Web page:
Empty Nest

For months before we took Elena off last week to begin her college studies at Lawrence University, I listened to other mothers telling me stories of their experience of taking their children to college. I sobbed all the way home, one said. I cried for weeks after we dropped him off, said another. Others frequently reminded me that I’d now have an “empty nest,” telling me how difficult that would be. All of this had me quite anxious in advance of our trip to Lawrence.

On Labor Day we drove to Appleton, Wisconsin, and moved Elena into her dorm the next morning. We helped her deal with some practical issues (e.g., opening a bank account) and attended some parent orientation events before saying good-bye and driving back. During the hour or so before we departed, I kept wondering when I was going to start crying, when I would start feeling awful about the good-bye. But the tears never came, and neither did the sadness.

The truth is that I was so excited for the adventure Elena is beginning that I had no room for sadness. Now, I have truly the most wonderful daughter in the world and I love having her around and I do and will miss her. But I could see how ready she was for this experience and, as I wandered around the Lawrence campus with her, my joy and excitement was almost a match for her own. I loved being an undergraduate and knowing what these years will be for her – the growth, the adventure – filled me with delight. True, I was also jealous that I couldn’t go back to college again, but mostly I was just happy for her.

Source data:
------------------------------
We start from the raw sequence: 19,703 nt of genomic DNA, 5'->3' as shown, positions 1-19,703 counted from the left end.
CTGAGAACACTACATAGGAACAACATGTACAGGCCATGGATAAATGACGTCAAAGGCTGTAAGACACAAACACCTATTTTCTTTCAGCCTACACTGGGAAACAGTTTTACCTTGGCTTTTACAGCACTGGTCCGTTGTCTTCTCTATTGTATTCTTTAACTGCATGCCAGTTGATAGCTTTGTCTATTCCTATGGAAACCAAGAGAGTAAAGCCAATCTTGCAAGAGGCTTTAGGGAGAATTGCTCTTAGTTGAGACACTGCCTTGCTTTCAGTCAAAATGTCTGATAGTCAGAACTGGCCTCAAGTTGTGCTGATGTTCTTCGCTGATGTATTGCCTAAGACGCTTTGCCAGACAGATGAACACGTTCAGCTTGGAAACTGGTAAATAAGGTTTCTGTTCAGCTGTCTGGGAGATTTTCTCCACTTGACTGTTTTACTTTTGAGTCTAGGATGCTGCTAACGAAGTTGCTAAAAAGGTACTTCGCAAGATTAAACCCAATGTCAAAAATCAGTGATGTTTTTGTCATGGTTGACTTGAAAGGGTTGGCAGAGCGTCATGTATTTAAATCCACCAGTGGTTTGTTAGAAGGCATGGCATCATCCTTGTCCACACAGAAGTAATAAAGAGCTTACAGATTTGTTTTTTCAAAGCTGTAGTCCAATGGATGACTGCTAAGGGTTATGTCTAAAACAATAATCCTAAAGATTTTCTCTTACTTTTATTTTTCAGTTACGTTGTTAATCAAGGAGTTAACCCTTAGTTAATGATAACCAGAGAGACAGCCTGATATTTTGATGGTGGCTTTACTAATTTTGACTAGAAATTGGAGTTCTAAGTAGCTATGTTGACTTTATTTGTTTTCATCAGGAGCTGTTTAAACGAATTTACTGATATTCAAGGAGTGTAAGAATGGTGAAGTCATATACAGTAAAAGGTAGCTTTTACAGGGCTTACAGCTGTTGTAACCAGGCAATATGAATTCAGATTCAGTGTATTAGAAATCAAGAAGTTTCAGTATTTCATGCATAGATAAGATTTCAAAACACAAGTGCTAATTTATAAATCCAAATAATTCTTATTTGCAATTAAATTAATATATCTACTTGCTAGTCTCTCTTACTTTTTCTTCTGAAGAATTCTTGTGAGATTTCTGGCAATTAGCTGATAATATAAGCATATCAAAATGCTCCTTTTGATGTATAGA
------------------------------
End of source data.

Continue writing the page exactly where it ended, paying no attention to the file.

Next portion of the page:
Once I got over my initial reaction to my lack of tears – the “oh no, I must be a bad mother if I’m not crying” – I felt a sense of satisfaction. Dave and I aimed to raise our daughter with “roots and wings” and I think we gave her both. As happy as I am about the strength of her roots, I’m even more proud of her wings. And so, without sadness, without tears, I rejoice in her new life.

And of course, there is Facebook chat, which allows frequent quick hellos. And I also suspect that, in addition to the periodic “regular” phone calls, there will be more calls like the 40 second one we had yesterday afternoon. “Hi Mom. I’m in the laundry room. I forgot what I do for colored clothes.” I don’t doubt there will be moments when I feel her absence strongly. And I’ll probably be asking God more frequently to watch over her than when she was here where I could look out for her. But it is all OK.

More than OK.